Painters and other artists across the world go a long way in trying to ensure their productions are perceived as intended. In the case of the picture under consideration, the artist presents a challenge to the conventional Bible story enthusiasts regarding their expectations. Through the combination of different color tones, shapes, and items, the painter managed to portray popular Elijah being fed by a raven as expected by the viewers. The uniqueness of the picture and the suspense point, however, lies in the painter’s description of the image as that of Saint Paul the hermit. Consequently, as a museum item, the picture not only draws the attention of the viewer but also attracts massive interest in the subject himself.

 

 

Works Cited

Kim, Daniel, Son, Seoung-Woo, Jeong, Hawoong. Large-scale quantitative analysis of painting arts. Scientific Reports, vol. 4, no. 7370. Retrieved from www.nature.com/articles/srep07370

Kokkov, Anne. The intentionality of colours in Konrad Magi’s paintings. Baltic Journal of Art History, vol. 8(14), 157- 188. Retrieved from ojs.utlib.ee/index.php/bjah/article/view/BJAH.2014.8.04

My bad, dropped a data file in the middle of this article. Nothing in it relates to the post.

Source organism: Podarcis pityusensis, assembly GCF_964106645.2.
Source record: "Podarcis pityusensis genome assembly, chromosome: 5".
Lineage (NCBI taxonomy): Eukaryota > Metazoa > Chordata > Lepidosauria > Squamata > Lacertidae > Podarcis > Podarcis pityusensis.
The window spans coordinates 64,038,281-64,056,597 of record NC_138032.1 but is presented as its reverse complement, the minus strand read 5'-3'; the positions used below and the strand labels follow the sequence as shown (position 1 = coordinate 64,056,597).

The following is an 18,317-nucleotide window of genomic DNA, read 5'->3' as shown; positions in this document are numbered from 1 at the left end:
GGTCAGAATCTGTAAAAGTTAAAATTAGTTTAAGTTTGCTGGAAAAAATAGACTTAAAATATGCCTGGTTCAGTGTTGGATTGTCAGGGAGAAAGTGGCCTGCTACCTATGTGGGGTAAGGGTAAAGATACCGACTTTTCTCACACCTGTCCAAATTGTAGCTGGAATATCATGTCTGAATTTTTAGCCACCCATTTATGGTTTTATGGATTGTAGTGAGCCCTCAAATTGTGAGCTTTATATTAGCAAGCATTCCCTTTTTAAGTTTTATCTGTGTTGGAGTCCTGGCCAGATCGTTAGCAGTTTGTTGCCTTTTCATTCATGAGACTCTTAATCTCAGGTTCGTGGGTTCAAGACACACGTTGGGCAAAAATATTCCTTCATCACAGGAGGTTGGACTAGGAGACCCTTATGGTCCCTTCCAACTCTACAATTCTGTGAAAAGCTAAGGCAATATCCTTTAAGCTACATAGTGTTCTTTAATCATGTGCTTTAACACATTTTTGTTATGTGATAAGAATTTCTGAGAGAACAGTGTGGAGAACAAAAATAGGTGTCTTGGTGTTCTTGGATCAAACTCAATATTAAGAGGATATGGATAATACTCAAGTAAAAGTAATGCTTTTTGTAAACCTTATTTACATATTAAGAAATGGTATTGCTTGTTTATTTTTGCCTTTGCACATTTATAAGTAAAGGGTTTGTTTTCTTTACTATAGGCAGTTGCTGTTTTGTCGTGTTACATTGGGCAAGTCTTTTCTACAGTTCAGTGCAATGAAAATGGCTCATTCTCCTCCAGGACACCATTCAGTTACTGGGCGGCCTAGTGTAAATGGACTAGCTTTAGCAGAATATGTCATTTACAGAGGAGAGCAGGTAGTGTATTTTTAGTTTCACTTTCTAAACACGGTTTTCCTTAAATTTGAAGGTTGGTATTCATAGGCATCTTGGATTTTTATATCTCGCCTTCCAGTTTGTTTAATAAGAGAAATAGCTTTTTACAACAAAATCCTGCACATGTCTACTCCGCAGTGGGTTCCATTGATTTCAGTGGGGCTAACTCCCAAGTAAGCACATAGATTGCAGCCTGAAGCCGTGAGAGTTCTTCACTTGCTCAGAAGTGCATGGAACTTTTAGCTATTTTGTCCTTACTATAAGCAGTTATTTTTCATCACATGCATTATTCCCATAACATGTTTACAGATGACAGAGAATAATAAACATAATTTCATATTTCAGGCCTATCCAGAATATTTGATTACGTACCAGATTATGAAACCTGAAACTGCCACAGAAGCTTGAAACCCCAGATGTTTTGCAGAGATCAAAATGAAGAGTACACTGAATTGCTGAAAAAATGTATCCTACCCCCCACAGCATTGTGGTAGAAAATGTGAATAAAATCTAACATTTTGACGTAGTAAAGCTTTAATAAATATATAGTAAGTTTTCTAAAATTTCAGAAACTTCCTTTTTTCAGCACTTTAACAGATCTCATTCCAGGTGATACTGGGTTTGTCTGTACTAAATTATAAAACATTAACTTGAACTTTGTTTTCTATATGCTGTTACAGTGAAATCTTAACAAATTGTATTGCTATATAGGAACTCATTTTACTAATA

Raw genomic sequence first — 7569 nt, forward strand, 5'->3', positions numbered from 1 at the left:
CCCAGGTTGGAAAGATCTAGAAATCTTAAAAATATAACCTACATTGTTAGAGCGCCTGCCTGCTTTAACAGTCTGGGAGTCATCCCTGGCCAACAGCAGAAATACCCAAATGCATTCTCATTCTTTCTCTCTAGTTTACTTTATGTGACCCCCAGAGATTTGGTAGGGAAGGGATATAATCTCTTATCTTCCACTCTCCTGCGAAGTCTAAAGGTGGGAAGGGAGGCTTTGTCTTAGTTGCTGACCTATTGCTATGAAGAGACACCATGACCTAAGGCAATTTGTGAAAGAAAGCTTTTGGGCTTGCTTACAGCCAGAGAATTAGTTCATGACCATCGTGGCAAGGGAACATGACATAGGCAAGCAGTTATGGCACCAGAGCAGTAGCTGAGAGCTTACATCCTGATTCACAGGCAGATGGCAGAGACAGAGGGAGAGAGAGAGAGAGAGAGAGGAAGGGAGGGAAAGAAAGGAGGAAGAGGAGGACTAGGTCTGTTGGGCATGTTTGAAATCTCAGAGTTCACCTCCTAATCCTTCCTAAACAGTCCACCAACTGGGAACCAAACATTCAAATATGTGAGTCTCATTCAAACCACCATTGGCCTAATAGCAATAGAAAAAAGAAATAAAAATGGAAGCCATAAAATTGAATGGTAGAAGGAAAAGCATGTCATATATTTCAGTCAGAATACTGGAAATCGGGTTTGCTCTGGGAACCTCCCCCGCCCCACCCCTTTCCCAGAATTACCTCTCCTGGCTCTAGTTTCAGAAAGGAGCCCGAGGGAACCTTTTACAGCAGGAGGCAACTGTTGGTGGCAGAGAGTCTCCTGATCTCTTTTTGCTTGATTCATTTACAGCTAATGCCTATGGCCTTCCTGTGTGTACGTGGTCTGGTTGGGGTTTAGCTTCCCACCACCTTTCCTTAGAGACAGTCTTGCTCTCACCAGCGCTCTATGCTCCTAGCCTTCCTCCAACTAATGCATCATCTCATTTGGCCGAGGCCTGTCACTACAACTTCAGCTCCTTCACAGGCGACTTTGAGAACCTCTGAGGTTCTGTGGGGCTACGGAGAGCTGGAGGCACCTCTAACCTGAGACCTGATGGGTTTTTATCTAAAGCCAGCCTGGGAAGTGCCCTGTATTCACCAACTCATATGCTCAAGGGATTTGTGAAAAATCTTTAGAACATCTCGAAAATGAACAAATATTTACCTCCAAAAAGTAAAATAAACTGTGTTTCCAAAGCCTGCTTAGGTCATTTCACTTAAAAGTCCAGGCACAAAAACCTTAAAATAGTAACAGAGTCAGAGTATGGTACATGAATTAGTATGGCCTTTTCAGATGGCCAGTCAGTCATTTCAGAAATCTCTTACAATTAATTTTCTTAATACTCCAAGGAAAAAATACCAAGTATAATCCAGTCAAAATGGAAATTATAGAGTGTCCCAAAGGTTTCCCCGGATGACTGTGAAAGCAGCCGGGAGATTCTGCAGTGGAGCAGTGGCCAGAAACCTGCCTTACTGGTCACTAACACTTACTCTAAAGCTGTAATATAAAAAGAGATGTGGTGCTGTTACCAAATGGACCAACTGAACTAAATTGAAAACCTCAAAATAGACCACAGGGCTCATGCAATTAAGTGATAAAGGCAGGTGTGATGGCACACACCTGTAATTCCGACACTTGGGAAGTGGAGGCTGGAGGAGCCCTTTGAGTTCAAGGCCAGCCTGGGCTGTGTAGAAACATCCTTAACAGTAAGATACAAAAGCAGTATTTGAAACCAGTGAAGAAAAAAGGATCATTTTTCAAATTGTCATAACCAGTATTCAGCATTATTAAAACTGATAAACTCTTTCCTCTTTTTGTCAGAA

Massaro, David, Savazzi, Federica, Di Dio, Cinzia, Freedberg, David, Gallese, Vittorio, Gilli, Gabriella, and others. When art moves the eyes: a behavioral and eye-tracking study. PLoS ONE, vol. 7, no. 5, (2012), e37285. doi.org/10.1371/journal.pone.0037285

Nascimento, Sergio S.C., Linhares, Joao M.M., Montagna, Cristina, Joao, Catarina A.R., Amano, Kinjiro, Alfaro Catarina and Bailao, Ana. The colors of paintings and viewers’ preferences. Vision Research, vol. 130, (2017), 76- 84. Retrieved from www.sciencedirect.com/science/article/pii/S004269891630181X

Wahab, Mohamad Hanif Abdul and Zuhardi, Alia Fatin Ahmad. Human visual quality: art gallery exhibition. Procedia- Social and Behavioral Sciences, vol. 101, (2013), 476- 487. Retrieved from ac.els-cdn.com/S1877042813021162/1-s2.0-S1877042813021162-main.pdf?_tid=8cb5c856-f678-4179-9e7a-817c859cfa84&acdnat=1528830954_ddc4f625bda6319e751da396b7db3472

West, Kim. The exhibitionary complex: exhibition, apparatus and media, from Kulturhuset to the Center Pompidou, 1963- 1977. Sodertorn University Publications, 2017. Retrieved from sh.diva-portal.org/smash/get/diva2:1075994/FULLTEXT01.pdf